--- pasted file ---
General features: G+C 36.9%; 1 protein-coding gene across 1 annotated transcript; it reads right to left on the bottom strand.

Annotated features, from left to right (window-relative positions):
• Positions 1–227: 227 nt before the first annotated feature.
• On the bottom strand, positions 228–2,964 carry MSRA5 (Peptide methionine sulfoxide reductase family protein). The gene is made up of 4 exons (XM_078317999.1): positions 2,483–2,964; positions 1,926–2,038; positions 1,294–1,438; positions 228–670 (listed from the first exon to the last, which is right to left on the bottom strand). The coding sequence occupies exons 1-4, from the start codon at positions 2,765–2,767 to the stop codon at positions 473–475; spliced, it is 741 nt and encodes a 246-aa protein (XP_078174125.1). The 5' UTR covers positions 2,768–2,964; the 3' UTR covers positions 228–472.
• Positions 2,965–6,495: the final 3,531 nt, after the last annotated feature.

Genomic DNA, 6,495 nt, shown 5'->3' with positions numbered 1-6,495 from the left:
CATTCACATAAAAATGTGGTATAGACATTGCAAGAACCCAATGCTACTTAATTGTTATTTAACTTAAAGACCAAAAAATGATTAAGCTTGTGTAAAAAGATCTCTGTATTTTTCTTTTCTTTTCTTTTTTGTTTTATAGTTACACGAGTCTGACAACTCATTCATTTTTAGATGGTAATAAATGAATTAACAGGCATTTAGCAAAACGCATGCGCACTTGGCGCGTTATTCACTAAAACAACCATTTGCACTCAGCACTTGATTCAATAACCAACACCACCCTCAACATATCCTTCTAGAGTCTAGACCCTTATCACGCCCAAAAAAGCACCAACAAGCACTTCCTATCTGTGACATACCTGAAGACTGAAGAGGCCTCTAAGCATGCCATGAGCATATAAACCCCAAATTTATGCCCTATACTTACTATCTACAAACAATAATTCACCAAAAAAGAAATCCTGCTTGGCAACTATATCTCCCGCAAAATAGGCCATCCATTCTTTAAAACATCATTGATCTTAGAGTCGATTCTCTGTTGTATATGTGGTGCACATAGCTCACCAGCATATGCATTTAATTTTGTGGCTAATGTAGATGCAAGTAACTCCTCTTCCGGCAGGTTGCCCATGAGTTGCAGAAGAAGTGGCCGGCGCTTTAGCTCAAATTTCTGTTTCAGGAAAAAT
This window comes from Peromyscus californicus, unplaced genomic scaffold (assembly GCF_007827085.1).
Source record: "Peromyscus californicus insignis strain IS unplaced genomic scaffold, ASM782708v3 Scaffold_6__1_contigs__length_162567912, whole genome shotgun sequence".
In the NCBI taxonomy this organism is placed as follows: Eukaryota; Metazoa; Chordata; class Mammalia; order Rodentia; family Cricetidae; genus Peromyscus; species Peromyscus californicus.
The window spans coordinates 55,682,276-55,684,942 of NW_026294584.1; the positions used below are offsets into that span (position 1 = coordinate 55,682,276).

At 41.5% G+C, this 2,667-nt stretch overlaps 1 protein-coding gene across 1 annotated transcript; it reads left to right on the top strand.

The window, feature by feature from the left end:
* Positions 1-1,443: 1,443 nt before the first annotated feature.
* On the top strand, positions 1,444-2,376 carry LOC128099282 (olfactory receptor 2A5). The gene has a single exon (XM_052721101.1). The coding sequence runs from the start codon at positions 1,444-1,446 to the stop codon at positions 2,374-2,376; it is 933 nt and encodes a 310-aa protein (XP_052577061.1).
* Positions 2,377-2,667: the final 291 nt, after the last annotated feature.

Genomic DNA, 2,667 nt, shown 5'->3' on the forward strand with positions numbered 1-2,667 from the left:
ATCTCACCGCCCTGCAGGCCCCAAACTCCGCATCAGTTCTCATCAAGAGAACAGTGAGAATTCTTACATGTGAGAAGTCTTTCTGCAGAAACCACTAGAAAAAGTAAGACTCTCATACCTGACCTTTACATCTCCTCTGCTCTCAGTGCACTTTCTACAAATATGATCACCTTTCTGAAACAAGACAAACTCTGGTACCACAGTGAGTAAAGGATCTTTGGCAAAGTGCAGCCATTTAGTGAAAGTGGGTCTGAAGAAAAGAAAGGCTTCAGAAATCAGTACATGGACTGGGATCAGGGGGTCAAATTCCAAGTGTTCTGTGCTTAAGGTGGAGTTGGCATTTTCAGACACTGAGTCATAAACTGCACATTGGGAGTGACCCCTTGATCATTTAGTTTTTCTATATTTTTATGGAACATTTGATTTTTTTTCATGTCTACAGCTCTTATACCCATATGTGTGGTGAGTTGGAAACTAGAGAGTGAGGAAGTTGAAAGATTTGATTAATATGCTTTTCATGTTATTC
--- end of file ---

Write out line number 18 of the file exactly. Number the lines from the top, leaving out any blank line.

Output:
ATCTCACCGCCCTGCAGGCCCCAAACTCCGCATCAGTTCTCATCAAGAGAACAGTGAGAATTCTTACATGTGAGAAGTCTTTCTGCAGAAACCACTAGAAAAAGTAAGACTCTCATACCTGACCTTTACATCTCCTCTGCTCTCAGTGCACTTTCTACAAATATGATCACCTTTCTGAAACAAGACAAACTCTGGTACCACAGTGAGTAAAGGATCTTTGGCAAAGTGCAGCCATTTAGTGAAAGTGGGTCTGAAGAAAAGAAAGGCTTCAGAAATCAGTACATGGACTGGGATCAGGGGGTCAAATTCCAAGTGTTCTGTGCTTAAGGTGGAGTTGGCATTTTCAGACACTGAGTCATAAACTGCACATTGGGAGTGACCCCTTGATCATTTAGTTTTTCTATATTTTTATGGAACATTTGATTTTTTTTCATGTCTACAGCTCTTATACCCATATGTGTGGTGAGTTGGAAACTAGAGAGTGAGGAAGTTGAAAGATTTGATTAATATGCTTTTCATGTTATTC